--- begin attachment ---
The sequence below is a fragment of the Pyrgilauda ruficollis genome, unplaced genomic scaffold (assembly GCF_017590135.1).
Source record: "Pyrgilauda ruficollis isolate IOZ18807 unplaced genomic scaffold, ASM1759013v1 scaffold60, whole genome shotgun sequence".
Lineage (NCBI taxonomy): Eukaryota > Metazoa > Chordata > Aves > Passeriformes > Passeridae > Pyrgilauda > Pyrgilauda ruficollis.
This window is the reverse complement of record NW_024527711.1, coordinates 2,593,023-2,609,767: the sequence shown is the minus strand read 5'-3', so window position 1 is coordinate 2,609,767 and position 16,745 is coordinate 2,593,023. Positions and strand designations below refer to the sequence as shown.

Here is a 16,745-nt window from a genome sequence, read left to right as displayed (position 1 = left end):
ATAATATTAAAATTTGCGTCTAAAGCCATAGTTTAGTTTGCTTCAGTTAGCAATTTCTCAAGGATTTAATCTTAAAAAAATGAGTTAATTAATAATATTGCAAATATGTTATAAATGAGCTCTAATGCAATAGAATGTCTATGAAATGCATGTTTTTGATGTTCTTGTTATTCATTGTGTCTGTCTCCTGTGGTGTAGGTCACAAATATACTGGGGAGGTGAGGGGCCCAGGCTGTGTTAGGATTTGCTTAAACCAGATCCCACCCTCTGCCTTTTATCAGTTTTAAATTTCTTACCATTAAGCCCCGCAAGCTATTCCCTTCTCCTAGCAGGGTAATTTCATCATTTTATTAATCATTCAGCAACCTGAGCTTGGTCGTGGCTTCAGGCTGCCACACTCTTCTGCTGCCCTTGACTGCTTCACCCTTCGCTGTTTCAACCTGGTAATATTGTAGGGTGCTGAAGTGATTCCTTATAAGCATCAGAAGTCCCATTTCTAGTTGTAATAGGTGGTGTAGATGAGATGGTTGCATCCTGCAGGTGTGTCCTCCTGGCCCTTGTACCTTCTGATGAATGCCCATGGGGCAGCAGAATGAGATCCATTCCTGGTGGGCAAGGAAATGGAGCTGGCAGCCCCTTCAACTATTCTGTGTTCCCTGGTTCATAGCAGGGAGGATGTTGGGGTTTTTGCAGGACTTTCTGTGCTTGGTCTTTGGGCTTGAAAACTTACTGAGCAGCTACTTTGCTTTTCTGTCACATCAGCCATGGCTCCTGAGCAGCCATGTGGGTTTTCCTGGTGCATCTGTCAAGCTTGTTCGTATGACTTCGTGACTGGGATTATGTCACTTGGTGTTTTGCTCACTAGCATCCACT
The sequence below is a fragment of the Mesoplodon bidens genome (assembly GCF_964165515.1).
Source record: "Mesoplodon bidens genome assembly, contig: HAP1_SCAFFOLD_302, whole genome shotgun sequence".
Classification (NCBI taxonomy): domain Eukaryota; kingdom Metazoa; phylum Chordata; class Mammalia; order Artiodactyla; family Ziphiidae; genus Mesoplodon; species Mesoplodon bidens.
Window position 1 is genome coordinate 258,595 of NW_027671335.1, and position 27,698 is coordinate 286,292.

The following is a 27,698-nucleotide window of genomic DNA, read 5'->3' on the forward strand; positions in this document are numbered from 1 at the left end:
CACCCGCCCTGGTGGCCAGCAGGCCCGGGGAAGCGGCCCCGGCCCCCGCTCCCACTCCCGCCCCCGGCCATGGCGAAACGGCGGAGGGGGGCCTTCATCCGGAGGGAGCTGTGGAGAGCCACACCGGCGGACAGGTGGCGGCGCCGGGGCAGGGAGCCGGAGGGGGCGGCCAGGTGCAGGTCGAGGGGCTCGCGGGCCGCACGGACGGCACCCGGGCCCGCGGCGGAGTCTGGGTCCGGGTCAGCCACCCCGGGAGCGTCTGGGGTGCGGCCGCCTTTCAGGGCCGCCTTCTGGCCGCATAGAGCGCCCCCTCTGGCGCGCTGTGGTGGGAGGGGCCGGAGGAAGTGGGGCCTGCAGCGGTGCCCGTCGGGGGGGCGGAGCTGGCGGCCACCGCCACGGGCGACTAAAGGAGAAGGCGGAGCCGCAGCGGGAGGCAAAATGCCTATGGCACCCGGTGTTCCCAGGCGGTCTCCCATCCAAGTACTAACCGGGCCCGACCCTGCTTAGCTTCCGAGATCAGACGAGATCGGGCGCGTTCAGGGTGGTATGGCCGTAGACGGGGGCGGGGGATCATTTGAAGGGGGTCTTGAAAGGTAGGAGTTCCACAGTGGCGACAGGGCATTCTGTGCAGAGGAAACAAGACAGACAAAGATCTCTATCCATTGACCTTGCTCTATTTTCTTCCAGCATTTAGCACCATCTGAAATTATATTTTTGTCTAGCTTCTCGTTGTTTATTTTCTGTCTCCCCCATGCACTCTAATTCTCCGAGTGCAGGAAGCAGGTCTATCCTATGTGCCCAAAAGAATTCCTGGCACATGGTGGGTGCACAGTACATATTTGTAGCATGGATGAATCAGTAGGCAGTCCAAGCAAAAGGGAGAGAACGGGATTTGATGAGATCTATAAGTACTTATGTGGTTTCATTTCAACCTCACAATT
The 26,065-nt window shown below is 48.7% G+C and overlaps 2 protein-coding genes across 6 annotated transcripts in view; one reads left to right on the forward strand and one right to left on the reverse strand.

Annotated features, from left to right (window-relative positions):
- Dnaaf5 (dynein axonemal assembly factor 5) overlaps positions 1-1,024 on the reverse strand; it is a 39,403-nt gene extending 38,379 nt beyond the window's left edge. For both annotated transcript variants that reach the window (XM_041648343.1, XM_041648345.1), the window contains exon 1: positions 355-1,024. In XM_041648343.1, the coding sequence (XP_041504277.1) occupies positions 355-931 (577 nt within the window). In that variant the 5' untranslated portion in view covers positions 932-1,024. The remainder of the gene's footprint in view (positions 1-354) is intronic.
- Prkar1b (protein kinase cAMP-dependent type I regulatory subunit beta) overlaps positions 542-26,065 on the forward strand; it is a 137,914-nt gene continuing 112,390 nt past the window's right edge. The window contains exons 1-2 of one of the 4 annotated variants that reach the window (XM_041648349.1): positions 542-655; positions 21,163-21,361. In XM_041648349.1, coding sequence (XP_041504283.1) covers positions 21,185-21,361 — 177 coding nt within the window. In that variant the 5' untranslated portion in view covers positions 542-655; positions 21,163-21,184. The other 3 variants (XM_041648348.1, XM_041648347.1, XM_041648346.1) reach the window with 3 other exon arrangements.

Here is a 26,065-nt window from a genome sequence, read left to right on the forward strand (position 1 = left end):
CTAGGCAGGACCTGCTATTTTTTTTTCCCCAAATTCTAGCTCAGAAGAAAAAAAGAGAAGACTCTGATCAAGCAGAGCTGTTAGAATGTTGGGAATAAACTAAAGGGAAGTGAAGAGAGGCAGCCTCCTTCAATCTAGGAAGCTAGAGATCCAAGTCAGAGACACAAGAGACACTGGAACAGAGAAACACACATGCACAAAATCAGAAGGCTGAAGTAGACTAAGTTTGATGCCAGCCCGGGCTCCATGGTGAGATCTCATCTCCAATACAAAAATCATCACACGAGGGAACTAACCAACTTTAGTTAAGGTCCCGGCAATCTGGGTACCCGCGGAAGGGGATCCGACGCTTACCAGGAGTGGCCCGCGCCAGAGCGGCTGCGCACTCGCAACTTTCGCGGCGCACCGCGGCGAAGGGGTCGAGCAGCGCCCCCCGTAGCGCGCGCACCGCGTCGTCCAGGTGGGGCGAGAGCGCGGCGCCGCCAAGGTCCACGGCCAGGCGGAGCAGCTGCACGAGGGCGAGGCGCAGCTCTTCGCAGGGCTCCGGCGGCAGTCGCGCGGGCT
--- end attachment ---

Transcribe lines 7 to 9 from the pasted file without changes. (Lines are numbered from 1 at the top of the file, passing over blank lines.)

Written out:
The sequence below is a fragment of the Mesoplodon bidens genome (assembly GCF_964165515.1).
Source record: "Mesoplodon bidens genome assembly, contig: HAP1_SCAFFOLD_302, whole genome shotgun sequence".
Classification (NCBI taxonomy): domain Eukaryota; kingdom Metazoa; phylum Chordata; class Mammalia; order Artiodactyla; family Ziphiidae; genus Mesoplodon; species Mesoplodon bidens.